WASHINGTON (NNS) -- A staff member from Naval Research Laboratory's (NRL's) Space Science Division is this year's winner of the George Ellery Hale Prize, given by the Solar Physics Division of the American Astronomical Society (AAS).
Dr. Neil Sheeley, Jr. is recognized "for his continuing outstanding contributions to understanding the solar magnetic field, coronal holes, and coronal mass ejections. His wide-range of observational and theoretical work has laid the foundation for much current research in solar and heliospheric physics, and continues to have important applications in space weather prediction."
The Hale Prize is an international award given annually to a scientist for outstanding contributions to the field of solar astronomy over an extended period of time. The prize was initiated in 1978 and Sheeley is the 22nd winner. Sheeley is the third person from NRL's Space Science Division to receive the Hale Prize, which is a testimony to the scientific strength of NRL solar physics in the international solar community. The prior winners were Dr. Richard Tousey and Dr. Spiro Antiochos.
Sheeley won the award in part for his seminal contributions to understanding of the sun's global magnetic field, a subject he has studied in collaboration with Dr. Yi-Ming Wang in NRL's Space Science Division and with Dr. Jay Boris and Dr. Rick DeVore in NRL's Laboratory for Computational Physics and Fluid Dynamics.
His work on the global solar field has resulted in an operational model at NOAA (Wang-Sheeley-Arge model) that is used throughout the world to predict solar wind speeds at Earth for incorporation into space weather models.
His analysis of spacecraft data from NRL experiments on the NASA/ESA Solar & Heliospheric Observatory (SOHO) and on the recent NASA Solar-Terrestrial Relations Observatory (STEREO) has resulted in the discovery of many new solar phenomena, such as "blobs" of plasma flowing radially outward from the sun that trace the acceleration of the solar wind, and pairs of oppositely directed flows that indicate magnetic field reconnection in the corona, a process thought to be a major driver of solar activity and its consequent space weather effects.
Most recently, Sheeley and his colleagues compared remote sensing images from the STEREO spacecraft with in situ measurements of the solar wind, and found that they could see density compressions in the solar wind sweeping past Earth.
Sheeley currently heads the Solar-Terrestrial Theory Section in the Solar-Terrestrial Relationships Branch, where he is charged with formulating and carrying out a program on interdisciplinary studies of solar and interplanetary phenomena and their relationship to the terrestrial environment.
George Ellery Hale, for whom the prize is named, was a giant of U.S. astronomy. He invented the spectroheliograph and discovered magnetic fields in sunspots. He was a cofounder, and for 30 years, editor of the world's leading journal for the publication of astrophysical research, the Astrophysical Journal. and was the prime mover in the construction of many ground-based telescopes, including the 200 inch telescope at Mount Palomar which bears his name. He designed the Yerkes Observatory in Williams Bay, Wisc., and founded the Mount Wilson Observatory in southern California. With chemist Arthur Noyes and physicist Robert Millikan, he converted Pasadena's Throop Institute into the modern California Institute of Technology.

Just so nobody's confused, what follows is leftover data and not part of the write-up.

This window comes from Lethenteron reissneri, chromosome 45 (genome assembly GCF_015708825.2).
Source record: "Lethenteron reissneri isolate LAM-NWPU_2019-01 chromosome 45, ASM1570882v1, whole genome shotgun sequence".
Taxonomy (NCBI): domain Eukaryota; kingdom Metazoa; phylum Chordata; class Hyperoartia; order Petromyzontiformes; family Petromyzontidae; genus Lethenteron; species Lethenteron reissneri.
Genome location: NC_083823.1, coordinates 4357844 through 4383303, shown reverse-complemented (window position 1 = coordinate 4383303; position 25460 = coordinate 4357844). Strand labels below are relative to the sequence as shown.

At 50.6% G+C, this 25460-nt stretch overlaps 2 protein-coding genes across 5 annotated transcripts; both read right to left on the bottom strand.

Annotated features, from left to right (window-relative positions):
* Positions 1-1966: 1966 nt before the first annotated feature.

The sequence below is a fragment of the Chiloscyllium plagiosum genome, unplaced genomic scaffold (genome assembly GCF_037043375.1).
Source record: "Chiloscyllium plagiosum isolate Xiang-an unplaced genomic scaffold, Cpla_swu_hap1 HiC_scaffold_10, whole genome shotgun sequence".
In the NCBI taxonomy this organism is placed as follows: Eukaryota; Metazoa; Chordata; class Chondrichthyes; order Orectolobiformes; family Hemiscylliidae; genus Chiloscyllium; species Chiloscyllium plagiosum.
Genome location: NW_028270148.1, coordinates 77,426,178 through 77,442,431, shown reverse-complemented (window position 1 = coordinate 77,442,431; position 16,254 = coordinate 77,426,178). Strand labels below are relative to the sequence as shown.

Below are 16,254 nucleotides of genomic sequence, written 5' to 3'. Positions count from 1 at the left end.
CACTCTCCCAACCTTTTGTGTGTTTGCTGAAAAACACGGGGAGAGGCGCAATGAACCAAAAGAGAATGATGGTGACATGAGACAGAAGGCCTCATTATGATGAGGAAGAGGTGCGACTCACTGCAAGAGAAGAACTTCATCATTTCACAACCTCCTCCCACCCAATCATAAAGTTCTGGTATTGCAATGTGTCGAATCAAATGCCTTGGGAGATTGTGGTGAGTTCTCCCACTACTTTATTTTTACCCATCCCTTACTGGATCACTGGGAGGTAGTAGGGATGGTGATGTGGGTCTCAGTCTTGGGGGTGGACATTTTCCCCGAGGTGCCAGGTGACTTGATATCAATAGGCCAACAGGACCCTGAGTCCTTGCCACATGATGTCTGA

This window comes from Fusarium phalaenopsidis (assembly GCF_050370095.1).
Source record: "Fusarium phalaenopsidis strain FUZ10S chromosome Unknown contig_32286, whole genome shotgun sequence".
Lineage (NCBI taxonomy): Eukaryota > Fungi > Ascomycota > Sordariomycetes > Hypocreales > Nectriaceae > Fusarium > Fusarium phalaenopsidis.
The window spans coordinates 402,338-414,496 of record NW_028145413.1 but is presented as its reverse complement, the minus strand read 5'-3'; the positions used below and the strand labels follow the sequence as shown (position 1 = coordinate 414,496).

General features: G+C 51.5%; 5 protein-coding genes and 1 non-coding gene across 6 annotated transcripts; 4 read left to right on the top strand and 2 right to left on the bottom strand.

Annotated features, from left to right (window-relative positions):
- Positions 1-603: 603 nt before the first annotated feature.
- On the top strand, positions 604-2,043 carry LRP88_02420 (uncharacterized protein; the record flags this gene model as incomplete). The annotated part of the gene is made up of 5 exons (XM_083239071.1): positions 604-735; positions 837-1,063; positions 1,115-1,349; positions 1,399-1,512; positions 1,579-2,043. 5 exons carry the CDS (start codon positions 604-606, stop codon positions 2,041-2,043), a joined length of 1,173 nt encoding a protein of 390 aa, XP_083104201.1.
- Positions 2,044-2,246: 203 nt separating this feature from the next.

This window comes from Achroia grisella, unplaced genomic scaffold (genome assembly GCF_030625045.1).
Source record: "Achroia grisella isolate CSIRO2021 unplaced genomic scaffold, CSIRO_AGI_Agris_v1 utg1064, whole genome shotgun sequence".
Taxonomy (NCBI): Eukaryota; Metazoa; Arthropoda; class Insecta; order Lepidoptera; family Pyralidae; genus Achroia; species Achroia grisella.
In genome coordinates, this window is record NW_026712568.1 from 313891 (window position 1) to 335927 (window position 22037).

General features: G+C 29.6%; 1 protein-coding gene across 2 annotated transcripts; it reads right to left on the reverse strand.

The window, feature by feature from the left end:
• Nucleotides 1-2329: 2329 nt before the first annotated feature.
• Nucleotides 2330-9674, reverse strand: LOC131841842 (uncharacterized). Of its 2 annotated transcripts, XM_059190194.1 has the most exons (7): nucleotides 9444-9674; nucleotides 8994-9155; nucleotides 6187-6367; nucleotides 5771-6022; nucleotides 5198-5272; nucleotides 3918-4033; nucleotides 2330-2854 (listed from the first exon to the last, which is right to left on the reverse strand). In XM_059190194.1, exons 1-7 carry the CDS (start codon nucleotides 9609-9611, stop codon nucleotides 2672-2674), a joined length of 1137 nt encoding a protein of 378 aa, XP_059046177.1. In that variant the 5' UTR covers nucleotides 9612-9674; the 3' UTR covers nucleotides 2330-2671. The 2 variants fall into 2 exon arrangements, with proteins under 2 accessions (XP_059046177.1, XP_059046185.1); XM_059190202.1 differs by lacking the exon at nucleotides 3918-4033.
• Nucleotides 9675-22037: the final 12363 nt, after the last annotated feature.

Sheeley received his Bachelors of Science and doctoral degrees in physics in 1960 and 1965, respectively, from the California Institute of Technology where he began his solar research using the Mount Wilson 60-foot Tower Telescope - built by George Ellery Hale. Prior to joining NRL, Sheeley spent eight years at the Kitt Peak National Observatory in Arizona. He is a member of the American Astronomical Society (Solar Physics Division Treasurer, 1974-1977), the American Geophysical Union and the International Astronomical Union.
Sheeley has also served on the Solar Physics Journal Editorial Board, on NASA and National Science Foundation Peer Review committees, on National Academy of Science/National Research Council committees, and as a member of the National Solar Observatory's Science Advisory Group for Synoptic Optical Long-Term Investigations of the Sun.
In June, Sheeley will receive the Hale Prize at the 214th meeting of the AAS in Pasadena, Calif., where he will give a plenary address on his work, and a week later will speak to the Solar Physics Division at its annual meeting in Boulder, Colo.
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